By Morkporkpor Anku, GNA
Accra, March 17, GNA – Dr Matthew Opoku-Prempeh, the Minister of Education, has said government would streamline technical education to ensure sustainable leadership for the development of the economy.
“While our focus will be on putting in place teaching and learning materials so that even nursery school pupils will be taught to think; we will also expand the quality of technical and vocational education in this country,” he said.
Dr Opoku-Prempeh was speaking during the Convergence 2017 forum on sustainability organised by UturnAfrica. It was supported by leading tertiary institutions including Johns Hopkins University, Carey Business School, University of Houston, Ashesi University Students, YALI West Africa, and Mandela Washington Fellowship.
UturnAfrica provides a platform for debate, analysis and collaboration between current and future leaders interested in discussing sustainable solutions to the regions challenges with innovative lens.
The forum explored models of building connections between sustainability, social and environmental impact, and economic empowerment.
Dr Opoku Prempeh said his focus as a Minister was to reengineer the basic education curriculum to emphasise on fundamentals that could be built upon as lifelong learning. We need to revisit this hands-on nature of the curriculum; so besides the reading, arithmetic and writing, we need to encourage creativity.”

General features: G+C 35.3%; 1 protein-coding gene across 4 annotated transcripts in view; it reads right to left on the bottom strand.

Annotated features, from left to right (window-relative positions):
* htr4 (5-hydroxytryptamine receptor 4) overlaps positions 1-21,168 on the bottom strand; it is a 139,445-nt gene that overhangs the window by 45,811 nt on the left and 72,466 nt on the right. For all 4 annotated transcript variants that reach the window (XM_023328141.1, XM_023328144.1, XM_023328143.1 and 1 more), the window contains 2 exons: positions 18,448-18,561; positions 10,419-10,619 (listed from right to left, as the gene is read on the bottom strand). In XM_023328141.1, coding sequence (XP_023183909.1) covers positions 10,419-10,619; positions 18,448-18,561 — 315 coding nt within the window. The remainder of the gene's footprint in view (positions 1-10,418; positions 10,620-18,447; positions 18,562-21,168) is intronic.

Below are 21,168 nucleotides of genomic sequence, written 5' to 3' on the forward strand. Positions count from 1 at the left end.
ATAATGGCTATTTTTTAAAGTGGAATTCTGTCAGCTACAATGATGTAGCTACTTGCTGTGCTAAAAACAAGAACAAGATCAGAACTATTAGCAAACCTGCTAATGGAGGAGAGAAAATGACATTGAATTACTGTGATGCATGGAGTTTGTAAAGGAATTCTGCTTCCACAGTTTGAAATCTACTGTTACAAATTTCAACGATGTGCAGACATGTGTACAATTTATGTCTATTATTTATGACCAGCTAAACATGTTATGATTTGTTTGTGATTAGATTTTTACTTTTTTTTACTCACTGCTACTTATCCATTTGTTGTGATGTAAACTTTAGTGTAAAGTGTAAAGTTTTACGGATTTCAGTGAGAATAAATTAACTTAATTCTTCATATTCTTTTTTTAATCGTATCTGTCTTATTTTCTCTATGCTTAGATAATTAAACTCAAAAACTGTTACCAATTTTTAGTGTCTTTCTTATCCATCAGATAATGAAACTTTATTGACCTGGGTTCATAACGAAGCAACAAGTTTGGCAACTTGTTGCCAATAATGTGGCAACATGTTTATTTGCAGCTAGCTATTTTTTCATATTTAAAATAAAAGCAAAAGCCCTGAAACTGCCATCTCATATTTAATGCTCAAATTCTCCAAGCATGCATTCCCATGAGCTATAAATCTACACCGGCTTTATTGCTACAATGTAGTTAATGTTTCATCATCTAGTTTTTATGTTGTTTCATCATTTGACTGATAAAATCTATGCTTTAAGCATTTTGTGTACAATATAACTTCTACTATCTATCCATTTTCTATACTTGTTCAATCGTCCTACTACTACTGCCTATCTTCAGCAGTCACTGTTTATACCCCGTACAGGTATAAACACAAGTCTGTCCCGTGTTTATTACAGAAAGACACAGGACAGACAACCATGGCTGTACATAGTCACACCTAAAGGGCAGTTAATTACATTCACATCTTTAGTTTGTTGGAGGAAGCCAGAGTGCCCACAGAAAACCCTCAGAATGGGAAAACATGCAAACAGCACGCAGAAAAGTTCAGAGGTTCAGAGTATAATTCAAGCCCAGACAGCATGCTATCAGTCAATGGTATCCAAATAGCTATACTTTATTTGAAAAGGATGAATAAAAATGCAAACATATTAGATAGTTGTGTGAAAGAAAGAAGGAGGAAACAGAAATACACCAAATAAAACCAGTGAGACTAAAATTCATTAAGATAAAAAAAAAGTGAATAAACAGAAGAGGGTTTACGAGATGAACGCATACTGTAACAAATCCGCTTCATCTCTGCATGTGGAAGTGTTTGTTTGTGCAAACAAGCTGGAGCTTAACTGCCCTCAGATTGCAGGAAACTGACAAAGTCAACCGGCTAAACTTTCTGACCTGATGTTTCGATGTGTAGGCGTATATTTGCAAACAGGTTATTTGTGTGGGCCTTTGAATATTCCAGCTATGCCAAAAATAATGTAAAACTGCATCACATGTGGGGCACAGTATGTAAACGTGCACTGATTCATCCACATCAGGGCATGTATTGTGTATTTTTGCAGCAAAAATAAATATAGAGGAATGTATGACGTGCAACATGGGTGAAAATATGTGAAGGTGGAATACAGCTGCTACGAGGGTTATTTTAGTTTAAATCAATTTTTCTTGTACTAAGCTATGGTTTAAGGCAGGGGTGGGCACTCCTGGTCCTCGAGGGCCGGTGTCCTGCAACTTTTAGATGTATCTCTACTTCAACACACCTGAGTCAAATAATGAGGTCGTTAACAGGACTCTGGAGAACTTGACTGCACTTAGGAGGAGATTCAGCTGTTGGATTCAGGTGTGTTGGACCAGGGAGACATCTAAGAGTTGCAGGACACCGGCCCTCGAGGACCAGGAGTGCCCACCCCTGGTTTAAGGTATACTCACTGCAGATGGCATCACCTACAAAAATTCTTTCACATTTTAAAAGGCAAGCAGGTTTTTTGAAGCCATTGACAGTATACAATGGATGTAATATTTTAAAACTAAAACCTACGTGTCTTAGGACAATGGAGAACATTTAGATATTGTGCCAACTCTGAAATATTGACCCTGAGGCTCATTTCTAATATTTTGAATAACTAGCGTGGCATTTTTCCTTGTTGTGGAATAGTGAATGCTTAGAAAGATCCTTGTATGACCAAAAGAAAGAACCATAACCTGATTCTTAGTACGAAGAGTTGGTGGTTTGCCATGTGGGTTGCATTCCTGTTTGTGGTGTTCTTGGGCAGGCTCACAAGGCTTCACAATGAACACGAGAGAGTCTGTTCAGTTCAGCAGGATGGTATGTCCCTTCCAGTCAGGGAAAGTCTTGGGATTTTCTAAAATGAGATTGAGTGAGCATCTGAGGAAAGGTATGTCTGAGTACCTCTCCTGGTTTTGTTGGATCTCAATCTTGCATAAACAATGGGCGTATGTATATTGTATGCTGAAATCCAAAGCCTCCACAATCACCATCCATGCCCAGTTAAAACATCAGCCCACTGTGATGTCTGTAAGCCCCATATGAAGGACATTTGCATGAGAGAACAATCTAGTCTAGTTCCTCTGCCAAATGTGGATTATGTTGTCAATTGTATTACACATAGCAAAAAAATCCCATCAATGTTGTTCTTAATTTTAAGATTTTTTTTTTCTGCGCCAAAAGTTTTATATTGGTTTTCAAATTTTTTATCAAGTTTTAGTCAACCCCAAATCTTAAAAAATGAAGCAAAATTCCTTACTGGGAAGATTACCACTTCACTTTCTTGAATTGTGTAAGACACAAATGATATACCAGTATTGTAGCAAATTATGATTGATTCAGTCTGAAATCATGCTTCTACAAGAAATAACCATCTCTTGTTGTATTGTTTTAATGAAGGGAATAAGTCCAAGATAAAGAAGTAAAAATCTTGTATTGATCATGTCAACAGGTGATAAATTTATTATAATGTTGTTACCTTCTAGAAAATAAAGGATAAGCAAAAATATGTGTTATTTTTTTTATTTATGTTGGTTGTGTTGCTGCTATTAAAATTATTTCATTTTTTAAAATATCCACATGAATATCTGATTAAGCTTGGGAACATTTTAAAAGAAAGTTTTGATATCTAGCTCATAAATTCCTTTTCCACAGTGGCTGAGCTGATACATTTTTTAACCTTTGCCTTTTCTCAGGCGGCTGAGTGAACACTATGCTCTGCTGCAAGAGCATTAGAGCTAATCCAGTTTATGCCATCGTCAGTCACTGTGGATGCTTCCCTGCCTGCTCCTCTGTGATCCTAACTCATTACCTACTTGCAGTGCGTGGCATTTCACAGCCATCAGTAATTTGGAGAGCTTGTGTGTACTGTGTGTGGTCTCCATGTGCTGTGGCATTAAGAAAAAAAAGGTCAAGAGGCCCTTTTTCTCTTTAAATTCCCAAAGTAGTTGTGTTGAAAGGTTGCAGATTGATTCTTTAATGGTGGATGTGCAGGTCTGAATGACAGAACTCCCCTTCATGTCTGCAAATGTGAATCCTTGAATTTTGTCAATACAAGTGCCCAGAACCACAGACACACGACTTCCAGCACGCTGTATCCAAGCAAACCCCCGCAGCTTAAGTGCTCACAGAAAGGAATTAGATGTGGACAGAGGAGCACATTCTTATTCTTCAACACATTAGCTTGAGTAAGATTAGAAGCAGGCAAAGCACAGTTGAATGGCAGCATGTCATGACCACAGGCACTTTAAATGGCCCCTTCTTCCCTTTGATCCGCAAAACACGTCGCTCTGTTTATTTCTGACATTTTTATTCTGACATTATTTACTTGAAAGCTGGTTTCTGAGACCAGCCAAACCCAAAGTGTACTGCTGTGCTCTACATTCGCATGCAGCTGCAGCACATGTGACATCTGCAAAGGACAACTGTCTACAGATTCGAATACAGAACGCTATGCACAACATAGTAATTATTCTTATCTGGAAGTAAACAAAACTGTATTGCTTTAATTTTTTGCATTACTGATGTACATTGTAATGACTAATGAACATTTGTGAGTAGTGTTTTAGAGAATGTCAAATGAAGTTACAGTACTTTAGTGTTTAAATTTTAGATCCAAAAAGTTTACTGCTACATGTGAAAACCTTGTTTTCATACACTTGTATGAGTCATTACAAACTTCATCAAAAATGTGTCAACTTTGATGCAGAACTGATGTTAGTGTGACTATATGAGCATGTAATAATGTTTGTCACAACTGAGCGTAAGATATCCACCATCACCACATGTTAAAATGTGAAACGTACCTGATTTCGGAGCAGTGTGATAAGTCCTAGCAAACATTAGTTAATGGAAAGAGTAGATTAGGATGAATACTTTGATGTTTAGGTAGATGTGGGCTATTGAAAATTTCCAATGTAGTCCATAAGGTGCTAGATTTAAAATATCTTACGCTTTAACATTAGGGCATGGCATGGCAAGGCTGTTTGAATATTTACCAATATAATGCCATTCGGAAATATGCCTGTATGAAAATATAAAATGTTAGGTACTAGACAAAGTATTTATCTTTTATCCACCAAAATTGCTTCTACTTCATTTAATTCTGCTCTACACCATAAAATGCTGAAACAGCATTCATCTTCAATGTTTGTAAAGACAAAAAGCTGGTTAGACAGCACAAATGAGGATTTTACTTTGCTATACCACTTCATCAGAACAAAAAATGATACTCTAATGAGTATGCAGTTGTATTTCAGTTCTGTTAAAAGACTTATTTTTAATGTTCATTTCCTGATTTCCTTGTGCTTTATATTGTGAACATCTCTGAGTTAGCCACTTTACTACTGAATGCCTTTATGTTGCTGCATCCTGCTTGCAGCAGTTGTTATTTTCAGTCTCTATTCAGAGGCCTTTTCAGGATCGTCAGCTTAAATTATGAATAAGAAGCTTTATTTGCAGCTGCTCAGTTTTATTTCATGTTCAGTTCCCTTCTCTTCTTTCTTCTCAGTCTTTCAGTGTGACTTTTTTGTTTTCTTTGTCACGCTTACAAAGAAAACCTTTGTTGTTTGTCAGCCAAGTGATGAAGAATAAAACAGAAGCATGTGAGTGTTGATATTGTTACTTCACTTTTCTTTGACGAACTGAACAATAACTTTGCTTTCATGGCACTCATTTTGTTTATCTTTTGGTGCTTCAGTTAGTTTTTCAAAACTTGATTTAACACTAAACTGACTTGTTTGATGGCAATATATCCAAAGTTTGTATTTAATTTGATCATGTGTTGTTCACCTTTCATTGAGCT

Mrs Doyin Oluntona, co-founder of UturnAfrica told the Ghana News Agency that by engaging the current and next generation of leaders, “we expect to develop individuals whose mindsets are hardwired to consider the implications of their actions on well-being of their ecosystem.”
She said only innovation and creativity would ensure workable, stable and realistic solutions to Africa’s contemporary issues.
“By facilitating dialogue, we expect to map the emerging trends of sustainable innovative solutions and the type of leadership required to deal with issues related to sustainable development,” she added.
She said only through the power of collective dialogue could the African continent envisage and determine the kind of best practices that should exist in each sector.
These dialogues are essential to ensure the development of sustainable leadership with highly-skilled, right thinking individuals leading the transformational movement on the African continent.
Mrs Oluntona said in their perspective, sustainability was at the core of social, economic, environmental and political issues facing Africa and the rest of the world.